The mathematics of India’s presidential poll

Jul 19, 2012

India's electoral college that will vote for a new president today is made up of 4,896 members - 776 members of parliament and 4,120 members of the state assemblies. Between them they have 10,97,012 votes and the winning candidate needs at least 50 percent of these.

How do numbers stack up?

* The ruling United Progressive Alliance, in its present form, has 450,555 votes or 41.07 percent of the total. Of this, the Congress alone has 331,855 votes, or 30.3 percent of the total.

President of India Pratibha Patil. Reuters

* The allies - among them the Trinamool Congress and the DMK - have 11.04 percent of the vote.

*The Samajwadi Party, which supports the government from outside, has 6.34 percent of the vote.

* The Trinamool Congress has 4.40 percent of the vote.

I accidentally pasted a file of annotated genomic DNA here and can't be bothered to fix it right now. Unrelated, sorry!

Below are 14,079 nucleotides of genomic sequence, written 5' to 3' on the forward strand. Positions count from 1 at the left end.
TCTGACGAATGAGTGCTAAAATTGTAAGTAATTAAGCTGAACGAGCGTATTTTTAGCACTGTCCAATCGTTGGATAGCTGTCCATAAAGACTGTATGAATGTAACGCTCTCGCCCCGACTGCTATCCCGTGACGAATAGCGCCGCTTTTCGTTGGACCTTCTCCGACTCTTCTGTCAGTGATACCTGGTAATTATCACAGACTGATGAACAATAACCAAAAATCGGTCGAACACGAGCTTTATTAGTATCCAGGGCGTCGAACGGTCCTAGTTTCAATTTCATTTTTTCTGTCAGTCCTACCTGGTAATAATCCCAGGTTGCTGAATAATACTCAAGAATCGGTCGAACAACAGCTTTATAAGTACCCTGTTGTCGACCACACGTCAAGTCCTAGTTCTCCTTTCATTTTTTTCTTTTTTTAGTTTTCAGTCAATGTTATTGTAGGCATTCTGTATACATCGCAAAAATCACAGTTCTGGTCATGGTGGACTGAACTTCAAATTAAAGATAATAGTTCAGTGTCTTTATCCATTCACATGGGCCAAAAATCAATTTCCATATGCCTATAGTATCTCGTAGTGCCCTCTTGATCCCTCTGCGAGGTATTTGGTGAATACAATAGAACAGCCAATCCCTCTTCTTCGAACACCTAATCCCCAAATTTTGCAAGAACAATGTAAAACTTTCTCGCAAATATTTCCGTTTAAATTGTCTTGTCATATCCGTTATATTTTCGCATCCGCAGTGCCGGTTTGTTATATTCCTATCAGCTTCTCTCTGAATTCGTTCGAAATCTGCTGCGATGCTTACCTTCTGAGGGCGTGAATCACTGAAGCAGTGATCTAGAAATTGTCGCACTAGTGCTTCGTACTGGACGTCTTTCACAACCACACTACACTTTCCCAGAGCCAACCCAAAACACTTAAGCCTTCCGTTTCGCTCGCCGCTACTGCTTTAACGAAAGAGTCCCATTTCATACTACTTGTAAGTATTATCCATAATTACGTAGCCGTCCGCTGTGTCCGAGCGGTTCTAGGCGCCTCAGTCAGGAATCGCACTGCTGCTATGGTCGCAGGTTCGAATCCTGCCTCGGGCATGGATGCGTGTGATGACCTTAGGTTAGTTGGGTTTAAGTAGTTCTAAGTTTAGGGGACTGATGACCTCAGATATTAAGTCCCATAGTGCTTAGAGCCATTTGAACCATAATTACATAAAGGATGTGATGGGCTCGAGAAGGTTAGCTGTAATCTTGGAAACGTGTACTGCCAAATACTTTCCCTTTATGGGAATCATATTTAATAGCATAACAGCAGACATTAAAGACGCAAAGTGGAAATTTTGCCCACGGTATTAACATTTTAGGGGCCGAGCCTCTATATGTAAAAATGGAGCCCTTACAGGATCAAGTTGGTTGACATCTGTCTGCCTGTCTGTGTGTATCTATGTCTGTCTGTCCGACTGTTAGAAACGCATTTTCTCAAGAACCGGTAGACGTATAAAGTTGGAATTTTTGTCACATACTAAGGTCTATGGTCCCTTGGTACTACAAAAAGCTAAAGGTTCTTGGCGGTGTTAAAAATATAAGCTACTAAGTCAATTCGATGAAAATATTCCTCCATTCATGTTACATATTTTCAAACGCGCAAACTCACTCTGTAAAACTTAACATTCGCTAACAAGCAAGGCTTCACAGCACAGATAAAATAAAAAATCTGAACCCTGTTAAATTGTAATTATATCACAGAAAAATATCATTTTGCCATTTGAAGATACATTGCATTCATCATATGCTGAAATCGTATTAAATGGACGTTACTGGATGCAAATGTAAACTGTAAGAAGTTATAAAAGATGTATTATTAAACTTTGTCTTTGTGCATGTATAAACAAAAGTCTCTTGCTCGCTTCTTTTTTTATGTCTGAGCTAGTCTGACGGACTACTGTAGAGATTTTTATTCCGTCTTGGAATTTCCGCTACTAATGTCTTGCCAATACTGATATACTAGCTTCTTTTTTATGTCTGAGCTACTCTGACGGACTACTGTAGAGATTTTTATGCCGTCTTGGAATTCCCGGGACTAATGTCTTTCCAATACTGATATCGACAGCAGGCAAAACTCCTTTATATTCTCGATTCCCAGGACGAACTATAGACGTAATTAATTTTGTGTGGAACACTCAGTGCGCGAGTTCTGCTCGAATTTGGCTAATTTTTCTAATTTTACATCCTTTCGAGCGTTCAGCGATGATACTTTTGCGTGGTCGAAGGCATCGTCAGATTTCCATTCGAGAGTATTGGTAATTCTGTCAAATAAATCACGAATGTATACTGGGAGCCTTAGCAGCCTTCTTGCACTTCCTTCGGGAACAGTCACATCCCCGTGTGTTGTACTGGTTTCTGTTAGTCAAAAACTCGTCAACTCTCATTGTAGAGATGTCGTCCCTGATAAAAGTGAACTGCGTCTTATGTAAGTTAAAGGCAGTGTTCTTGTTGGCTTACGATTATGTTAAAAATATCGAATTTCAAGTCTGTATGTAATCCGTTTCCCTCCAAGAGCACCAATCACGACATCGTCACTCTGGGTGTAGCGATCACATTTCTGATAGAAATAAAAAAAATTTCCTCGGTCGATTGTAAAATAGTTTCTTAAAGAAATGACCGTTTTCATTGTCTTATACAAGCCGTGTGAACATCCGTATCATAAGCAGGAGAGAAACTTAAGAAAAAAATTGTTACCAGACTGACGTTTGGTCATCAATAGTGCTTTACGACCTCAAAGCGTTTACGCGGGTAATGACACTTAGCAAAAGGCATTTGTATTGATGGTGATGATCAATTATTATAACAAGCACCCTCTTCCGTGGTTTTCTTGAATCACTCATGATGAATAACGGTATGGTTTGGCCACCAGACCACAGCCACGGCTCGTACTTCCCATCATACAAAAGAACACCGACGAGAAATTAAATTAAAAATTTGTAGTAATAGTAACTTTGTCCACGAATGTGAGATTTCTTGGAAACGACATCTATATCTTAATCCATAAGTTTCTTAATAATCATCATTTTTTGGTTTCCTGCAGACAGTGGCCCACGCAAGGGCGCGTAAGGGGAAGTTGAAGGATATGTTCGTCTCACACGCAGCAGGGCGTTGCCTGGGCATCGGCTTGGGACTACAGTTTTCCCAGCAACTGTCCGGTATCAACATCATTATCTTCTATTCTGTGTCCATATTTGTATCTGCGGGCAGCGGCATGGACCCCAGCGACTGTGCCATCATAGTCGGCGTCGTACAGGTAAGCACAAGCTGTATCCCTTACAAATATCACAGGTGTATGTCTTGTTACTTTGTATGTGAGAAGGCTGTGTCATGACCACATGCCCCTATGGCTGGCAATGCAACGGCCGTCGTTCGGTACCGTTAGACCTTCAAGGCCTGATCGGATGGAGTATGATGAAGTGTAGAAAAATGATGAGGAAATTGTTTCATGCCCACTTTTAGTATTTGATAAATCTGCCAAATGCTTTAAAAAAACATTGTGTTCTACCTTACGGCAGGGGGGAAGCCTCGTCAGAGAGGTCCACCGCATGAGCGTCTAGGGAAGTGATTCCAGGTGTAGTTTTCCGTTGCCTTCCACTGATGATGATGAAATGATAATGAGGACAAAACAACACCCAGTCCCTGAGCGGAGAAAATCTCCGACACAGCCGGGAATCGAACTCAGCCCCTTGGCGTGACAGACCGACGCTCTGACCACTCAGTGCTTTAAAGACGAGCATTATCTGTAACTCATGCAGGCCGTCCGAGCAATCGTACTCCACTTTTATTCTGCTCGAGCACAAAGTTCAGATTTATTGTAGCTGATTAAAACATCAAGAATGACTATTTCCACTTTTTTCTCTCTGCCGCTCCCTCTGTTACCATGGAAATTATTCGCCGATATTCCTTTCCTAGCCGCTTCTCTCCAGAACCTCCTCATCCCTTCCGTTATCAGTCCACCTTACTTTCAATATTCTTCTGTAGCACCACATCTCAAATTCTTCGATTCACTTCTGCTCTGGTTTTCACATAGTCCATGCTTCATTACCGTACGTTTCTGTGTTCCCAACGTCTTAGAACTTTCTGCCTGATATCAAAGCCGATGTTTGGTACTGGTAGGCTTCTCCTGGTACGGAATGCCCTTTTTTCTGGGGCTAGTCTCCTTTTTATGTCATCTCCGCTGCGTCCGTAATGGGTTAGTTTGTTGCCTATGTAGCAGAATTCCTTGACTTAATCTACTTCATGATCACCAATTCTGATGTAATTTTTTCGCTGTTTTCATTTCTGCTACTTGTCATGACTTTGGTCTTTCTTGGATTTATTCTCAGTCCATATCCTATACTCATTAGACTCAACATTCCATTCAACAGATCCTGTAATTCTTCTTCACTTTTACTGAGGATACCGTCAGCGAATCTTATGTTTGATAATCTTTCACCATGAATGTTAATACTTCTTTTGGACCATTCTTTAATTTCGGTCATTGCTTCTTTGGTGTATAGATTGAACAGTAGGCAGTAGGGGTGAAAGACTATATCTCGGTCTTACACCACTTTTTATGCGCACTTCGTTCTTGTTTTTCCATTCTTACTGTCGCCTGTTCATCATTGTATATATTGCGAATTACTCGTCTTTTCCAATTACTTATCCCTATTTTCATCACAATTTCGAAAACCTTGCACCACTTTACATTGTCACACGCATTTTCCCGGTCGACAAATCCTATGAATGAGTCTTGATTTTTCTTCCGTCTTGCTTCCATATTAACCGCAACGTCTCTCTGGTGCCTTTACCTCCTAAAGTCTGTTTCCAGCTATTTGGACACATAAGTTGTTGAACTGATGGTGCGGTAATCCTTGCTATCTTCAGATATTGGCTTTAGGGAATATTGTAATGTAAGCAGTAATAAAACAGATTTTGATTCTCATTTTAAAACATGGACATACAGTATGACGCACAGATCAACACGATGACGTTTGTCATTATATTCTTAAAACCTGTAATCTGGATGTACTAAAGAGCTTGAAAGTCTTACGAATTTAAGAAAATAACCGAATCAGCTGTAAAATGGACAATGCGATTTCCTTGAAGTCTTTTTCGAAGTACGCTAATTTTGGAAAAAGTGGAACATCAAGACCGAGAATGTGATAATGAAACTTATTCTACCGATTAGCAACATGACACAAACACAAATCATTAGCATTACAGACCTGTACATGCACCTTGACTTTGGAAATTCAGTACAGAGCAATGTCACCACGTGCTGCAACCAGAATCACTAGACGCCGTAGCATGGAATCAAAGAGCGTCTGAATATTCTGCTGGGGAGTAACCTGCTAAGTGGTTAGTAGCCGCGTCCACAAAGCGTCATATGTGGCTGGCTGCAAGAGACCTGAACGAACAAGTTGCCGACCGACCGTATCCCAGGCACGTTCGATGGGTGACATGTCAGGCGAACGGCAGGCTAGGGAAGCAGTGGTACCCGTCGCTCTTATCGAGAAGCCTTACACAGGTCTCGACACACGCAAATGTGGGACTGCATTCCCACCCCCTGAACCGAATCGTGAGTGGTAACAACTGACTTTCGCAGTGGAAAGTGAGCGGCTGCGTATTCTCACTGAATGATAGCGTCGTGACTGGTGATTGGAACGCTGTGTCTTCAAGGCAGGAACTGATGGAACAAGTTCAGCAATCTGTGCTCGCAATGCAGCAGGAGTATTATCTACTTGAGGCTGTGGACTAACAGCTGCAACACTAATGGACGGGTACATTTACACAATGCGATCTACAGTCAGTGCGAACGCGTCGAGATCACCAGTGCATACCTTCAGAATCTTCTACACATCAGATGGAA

* If the Trinamool and the Samajwadi Party vote with the government, this will give it 47.41 percent of the ballots - a shortfall of a mere 2.59 percent.

* Should these two parties not vote with the government, it will be short by 13.33 percent.

* The National Democratic Alliance has 27.7 percent of the votes, of which the Bharatiya Janata Party has 21.2 percent.

* The Left has 4.7 percent of the vote.

* Among the other parties, the BSP has 3.98 percent of the votes and the AIADMK 3.3 percent.

* In the "others" category are 10.1 percent of the votes.

To calculate the number of voters each legislator represents, the total population of the state is divided by the number of legislatures and then divided by 1,000.

For example, each member of Uttar Pradesh assembly represents 208 voters, while an a member from Sikkim represents seven voters.

The value of vote of each MP is uniform at 708.

IANS

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